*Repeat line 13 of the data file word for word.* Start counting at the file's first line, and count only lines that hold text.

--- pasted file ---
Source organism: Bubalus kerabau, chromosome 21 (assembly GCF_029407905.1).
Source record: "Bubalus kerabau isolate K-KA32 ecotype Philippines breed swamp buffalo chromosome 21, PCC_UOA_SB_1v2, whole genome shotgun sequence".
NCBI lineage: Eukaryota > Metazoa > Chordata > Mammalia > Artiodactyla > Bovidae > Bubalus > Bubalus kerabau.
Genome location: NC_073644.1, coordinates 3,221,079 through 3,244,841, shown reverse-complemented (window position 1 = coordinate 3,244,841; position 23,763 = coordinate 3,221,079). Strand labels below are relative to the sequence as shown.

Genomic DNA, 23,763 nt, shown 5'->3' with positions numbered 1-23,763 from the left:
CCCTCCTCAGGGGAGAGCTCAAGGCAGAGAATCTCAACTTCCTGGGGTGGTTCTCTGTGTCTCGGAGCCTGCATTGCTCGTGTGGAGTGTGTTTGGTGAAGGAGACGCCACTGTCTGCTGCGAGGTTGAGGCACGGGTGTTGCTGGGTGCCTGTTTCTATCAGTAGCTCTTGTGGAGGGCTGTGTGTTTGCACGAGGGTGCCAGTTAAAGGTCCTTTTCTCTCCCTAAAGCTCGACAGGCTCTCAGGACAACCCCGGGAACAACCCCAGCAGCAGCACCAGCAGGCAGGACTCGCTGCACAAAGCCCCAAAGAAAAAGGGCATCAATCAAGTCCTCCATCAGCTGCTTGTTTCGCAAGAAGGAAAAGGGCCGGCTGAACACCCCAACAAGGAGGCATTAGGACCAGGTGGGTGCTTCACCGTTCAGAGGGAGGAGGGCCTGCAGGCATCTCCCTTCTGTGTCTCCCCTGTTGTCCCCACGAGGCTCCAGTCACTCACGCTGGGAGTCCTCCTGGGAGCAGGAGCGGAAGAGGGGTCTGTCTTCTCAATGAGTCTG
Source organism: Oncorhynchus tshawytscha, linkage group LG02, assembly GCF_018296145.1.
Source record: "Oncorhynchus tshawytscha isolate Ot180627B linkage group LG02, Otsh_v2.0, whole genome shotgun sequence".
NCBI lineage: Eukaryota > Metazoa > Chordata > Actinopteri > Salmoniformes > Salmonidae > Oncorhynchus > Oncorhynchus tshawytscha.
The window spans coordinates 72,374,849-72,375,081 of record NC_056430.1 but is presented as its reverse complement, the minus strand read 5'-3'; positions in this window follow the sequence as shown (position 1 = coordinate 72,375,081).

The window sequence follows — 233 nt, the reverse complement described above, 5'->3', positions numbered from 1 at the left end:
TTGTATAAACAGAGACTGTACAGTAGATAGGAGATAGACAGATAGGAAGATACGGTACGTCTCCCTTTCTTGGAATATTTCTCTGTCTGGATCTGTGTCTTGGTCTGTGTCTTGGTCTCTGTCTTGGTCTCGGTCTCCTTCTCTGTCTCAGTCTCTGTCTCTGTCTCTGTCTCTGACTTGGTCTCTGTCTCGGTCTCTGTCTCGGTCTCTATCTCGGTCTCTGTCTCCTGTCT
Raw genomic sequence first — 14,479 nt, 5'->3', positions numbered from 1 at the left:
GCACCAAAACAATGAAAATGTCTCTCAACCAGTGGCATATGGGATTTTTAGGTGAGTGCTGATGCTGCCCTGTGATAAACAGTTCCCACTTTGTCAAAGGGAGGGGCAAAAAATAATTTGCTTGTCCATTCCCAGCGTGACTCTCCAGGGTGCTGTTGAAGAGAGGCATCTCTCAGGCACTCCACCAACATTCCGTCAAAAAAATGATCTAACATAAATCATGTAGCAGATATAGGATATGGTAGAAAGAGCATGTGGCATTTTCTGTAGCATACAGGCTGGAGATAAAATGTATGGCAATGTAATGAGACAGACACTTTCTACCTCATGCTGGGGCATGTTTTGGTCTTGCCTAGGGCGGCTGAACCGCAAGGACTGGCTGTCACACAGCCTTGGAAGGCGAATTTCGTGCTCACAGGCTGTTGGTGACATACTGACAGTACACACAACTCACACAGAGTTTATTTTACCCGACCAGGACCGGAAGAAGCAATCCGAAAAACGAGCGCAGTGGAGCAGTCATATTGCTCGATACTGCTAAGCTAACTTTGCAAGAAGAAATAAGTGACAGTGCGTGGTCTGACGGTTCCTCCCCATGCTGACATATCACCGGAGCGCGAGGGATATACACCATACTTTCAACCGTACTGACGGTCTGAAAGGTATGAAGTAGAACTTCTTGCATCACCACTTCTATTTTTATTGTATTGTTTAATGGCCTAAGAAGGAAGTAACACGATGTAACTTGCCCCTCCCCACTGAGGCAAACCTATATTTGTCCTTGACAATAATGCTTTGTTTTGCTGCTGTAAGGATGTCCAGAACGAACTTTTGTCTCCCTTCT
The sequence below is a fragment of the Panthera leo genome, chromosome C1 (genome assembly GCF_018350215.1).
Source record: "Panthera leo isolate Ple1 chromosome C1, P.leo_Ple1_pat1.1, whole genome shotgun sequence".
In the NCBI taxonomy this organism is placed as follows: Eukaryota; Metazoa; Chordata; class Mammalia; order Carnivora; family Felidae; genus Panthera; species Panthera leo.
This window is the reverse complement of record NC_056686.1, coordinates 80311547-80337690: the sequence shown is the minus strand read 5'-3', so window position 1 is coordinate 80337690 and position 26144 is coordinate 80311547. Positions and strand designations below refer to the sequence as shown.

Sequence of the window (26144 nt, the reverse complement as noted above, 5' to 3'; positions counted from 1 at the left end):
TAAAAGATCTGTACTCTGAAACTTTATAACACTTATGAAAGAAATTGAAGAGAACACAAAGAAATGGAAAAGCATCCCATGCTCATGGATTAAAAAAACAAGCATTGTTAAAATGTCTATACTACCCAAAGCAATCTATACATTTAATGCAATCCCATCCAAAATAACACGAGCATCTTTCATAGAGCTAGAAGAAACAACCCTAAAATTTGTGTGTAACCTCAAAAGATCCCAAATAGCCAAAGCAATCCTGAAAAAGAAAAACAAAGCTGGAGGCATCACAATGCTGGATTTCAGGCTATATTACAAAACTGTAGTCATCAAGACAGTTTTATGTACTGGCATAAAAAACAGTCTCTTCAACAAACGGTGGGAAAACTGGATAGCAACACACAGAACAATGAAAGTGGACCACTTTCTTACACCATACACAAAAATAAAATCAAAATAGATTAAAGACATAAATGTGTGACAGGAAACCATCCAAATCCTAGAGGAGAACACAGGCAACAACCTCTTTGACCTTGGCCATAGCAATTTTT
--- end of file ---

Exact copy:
Raw genomic sequence first — 14,479 nt, 5'->3', positions numbered from 1 at the left: